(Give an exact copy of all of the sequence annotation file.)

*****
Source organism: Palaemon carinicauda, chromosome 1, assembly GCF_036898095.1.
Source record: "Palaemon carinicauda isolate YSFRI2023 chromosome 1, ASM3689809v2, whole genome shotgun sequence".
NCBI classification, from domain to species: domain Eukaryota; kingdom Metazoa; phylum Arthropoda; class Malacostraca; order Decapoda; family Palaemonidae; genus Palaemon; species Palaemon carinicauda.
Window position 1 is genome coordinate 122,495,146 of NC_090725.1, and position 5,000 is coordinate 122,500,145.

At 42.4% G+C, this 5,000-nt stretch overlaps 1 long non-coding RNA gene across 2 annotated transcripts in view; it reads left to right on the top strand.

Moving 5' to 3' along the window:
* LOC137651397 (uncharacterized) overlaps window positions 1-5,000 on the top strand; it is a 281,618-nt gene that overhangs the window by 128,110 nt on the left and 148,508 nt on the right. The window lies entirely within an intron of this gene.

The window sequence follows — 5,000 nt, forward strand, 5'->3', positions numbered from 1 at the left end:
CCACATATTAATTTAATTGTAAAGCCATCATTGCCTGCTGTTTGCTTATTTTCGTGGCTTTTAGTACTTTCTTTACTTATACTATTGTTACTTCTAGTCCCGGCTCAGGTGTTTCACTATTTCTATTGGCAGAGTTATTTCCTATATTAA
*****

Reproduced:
Source organism: Palaemon carinicauda, chromosome 1, assembly GCF_036898095.1.
Source record: "Palaemon carinicauda isolate YSFRI2023 chromosome 1, ASM3689809v2, whole genome shotgun sequence".
NCBI classification, from domain to species: domain Eukaryota; kingdom Metazoa; phylum Arthropoda; class Malacostraca; order Decapoda; family Palaemonidae; genus Palaemon; species Palaemon carinicauda.
Window position 1 is genome coordinate 122,495,146 of NC_090725.1, and position 5,000 is coordinate 122,500,145.

At 42.4% G+C, this 5,000-nt stretch overlaps 1 long non-coding RNA gene across 2 annotated transcripts in view; it reads left to right on the top strand.

Moving 5' to 3' along the window:
* LOC137651397 (uncharacterized) overlaps window positions 1-5,000 on the top strand; it is a 281,618-nt gene that overhangs the window by 128,110 nt on the left and 148,508 nt on the right. The window lies entirely within an intron of this gene.

The window sequence follows — 5,000 nt, forward strand, 5'->3', positions numbered from 1 at the left end:
CCACATATTAATTTAATTGTAAAGCCATCATTGCCTGCTGTTTGCTTATTTTCGTGGCTTTTAGTACTTTCTTTACTTATACTATTGTTACTTCTAGTCCCGGCTCAGGTGTTTCACTATTTCTATTGGCAGAGTTATTTCCTATATTAA